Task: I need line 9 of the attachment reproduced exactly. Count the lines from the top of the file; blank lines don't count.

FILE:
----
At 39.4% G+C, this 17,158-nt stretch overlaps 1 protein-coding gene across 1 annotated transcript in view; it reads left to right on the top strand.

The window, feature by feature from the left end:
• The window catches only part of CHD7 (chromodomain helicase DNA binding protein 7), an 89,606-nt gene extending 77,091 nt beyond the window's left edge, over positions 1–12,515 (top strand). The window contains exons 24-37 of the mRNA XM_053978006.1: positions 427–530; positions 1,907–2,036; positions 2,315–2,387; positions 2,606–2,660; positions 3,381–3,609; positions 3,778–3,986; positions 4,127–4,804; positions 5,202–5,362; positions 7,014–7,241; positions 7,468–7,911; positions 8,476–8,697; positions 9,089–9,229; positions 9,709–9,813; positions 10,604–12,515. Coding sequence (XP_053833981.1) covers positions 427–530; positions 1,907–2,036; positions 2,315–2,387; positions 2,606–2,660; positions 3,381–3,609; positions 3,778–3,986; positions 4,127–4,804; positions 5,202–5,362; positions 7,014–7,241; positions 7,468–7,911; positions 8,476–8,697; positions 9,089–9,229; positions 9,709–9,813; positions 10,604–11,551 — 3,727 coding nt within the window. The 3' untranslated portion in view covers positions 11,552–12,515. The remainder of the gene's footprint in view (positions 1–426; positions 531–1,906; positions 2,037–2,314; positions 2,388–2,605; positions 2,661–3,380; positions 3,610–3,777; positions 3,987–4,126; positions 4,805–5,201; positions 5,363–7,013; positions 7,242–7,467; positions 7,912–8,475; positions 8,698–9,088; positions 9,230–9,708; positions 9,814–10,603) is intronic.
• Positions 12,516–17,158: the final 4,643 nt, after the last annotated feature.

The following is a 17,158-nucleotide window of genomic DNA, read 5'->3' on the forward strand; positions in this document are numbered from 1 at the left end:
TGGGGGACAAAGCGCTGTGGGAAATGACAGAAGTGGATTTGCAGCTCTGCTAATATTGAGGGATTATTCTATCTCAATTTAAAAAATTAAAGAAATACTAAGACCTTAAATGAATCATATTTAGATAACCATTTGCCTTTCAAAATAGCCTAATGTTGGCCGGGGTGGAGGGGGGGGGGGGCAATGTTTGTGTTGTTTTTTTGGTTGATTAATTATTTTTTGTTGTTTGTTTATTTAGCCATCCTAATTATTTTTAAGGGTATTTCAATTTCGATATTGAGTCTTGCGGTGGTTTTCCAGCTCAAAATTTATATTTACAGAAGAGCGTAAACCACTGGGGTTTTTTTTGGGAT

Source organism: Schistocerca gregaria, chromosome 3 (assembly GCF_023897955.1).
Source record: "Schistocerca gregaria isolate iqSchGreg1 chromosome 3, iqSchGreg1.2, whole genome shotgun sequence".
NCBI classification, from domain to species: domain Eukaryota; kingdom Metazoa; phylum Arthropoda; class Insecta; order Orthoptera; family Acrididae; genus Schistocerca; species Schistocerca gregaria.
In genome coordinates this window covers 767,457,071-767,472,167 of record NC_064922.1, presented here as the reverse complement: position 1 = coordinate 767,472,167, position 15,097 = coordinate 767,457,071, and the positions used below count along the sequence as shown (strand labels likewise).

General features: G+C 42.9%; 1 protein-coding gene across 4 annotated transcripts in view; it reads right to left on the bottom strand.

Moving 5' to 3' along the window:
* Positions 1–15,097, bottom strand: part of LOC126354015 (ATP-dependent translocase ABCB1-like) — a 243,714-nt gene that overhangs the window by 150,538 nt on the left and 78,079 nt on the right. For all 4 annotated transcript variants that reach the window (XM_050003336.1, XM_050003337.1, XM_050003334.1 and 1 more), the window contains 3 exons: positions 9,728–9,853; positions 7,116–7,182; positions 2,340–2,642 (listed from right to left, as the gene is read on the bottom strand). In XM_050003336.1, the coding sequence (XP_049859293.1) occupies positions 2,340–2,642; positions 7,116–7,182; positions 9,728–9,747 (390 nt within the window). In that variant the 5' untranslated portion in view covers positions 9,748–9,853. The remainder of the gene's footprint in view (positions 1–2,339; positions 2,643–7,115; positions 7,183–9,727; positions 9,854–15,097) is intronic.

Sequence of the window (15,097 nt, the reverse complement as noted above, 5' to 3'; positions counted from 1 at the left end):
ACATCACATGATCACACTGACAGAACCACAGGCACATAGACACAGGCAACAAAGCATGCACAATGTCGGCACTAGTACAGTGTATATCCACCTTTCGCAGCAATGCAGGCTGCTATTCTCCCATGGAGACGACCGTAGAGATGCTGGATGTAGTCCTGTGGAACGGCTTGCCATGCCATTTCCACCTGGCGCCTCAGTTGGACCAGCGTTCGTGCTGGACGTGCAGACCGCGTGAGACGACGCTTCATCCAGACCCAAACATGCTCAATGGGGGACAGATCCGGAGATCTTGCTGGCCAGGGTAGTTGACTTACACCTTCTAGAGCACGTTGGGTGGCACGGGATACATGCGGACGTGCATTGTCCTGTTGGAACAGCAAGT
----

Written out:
NCBI classification, from domain to species: domain Eukaryota; kingdom Metazoa; phylum Arthropoda; class Insecta; order Orthoptera; family Acrididae; genus Schistocerca; species Schistocerca gregaria.